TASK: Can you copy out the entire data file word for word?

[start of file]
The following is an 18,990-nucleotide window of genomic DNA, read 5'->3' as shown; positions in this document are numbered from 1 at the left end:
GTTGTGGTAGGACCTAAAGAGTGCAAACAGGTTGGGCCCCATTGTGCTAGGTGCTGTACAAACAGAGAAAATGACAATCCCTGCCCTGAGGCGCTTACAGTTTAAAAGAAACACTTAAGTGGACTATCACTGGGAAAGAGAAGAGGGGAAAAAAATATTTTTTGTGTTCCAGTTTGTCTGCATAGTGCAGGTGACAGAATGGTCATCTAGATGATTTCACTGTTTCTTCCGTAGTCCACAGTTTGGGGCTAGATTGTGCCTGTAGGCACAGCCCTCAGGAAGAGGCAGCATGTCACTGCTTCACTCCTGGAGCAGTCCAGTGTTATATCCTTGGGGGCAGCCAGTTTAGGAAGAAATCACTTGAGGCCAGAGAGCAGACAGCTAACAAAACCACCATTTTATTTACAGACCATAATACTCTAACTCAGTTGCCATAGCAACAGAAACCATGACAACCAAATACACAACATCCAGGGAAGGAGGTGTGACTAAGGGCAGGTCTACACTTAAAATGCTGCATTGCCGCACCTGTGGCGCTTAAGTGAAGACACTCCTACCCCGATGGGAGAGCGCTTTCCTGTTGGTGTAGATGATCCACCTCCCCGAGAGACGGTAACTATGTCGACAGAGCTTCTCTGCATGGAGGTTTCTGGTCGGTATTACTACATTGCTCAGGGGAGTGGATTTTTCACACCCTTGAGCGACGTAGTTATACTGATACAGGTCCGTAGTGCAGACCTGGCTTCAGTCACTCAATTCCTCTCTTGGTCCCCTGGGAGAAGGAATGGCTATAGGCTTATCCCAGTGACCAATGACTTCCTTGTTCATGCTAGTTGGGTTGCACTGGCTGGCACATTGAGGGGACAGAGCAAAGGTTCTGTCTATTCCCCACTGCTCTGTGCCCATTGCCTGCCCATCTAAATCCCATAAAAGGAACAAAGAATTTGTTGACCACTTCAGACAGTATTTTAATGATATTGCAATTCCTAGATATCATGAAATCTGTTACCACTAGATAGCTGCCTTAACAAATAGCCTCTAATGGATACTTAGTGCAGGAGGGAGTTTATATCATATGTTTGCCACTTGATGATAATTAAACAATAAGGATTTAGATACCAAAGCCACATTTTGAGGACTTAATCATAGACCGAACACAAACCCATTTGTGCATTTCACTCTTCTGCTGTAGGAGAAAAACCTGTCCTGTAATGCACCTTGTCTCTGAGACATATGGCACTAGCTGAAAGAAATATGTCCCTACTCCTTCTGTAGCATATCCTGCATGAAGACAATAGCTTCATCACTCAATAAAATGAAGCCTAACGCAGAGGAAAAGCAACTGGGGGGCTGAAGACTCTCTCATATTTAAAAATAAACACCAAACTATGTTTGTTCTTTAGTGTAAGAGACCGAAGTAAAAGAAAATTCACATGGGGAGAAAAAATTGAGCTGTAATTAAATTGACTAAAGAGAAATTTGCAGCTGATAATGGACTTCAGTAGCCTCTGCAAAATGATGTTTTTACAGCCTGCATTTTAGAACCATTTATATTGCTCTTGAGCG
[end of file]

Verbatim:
The following is an 18,990-nucleotide window of genomic DNA, read 5'->3' as shown; positions in this document are numbered from 1 at the left end:
GTTGTGGTAGGACCTAAAGAGTGCAAACAGGTTGGGCCCCATTGTGCTAGGTGCTGTACAAACAGAGAAAATGACAATCCCTGCCCTGAGGCGCTTACAGTTTAAAAGAAACACTTAAGTGGACTATCACTGGGAAAGAGAAGAGGGGAAAAAAATATTTTTTGTGTTCCAGTTTGTCTGCATAGTGCAGGTGACAGAATGGTCATCTAGATGATTTCACTGTTTCTTCCGTAGTCCACAGTTTGGGGCTAGATTGTGCCTGTAGGCACAGCCCTCAGGAAGAGGCAGCATGTCACTGCTTCACTCCTGGAGCAGTCCAGTGTTATATCCTTGGGGGCAGCCAGTTTAGGAAGAAATCACTTGAGGCCAGAGAGCAGACAGCTAACAAAACCACCATTTTATTTACAGACCATAATACTCTAACTCAGTTGCCATAGCAACAGAAACCATGACAACCAAATACACAACATCCAGGGAAGGAGGTGTGACTAAGGGCAGGTCTACACTTAAAATGCTGCATTGCCGCACCTGTGGCGCTTAAGTGAAGACACTCCTACCCCGATGGGAGAGCGCTTTCCTGTTGGTGTAGATGATCCACCTCCCCGAGAGACGGTAACTATGTCGACAGAGCTTCTCTGCATGGAGGTTTCTGGTCGGTATTACTACATTGCTCAGGGGAGTGGATTTTTCACACCCTTGAGCGACGTAGTTATACTGATACAGGTCCGTAGTGCAGACCTGGCTTCAGTCACTCAATTCCTCTCTTGGTCCCCTGGGAGAAGGAATGGCTATAGGCTTATCCCAGTGACCAATGACTTCCTTGTTCATGCTAGTTGGGTTGCACTGGCTGGCACATTGAGGGGACAGAGCAAAGGTTCTGTCTATTCCCCACTGCTCTGTGCCCATTGCCTGCCCATCTAAATCCCATAAAAGGAACAAAGAATTTGTTGACCACTTCAGACAGTATTTTAATGATATTGCAATTCCTAGATATCATGAAATCTGTTACCACTAGATAGCTGCCTTAACAAATAGCCTCTAATGGATACTTAGTGCAGGAGGGAGTTTATATCATATGTTTGCCACTTGATGATAATTAAACAATAAGGATTTAGATACCAAAGCCACATTTTGAGGACTTAATCATAGACCGAACACAAACCCATTTGTGCATTTCACTCTTCTGCTGTAGGAGAAAAACCTGTCCTGTAATGCACCTTGTCTCTGAGACATATGGCACTAGCTGAAAGAAATATGTCCCTACTCCTTCTGTAGCATATCCTGCATGAAGACAATAGCTTCATCACTCAATAAAATGAAGCCTAACGCAGAGGAAAAGCAACTGGGGGGCTGAAGACTCTCTCATATTTAAAAATAAACACCAAACTATGTTTGTTCTTTAGTGTAAGAGACCGAAGTAAAAGAAAATTCACATGGGGAGAAAAAATTGAGCTGTAATTAAATTGACTAAAGAGAAATTTGCAGCTGATAATGGACTTCAGTAGCCTCTGCAAAATGATGTTTTTACAGCCTGCATTTTAGAACCATTTATATTGCTCTTGAGCG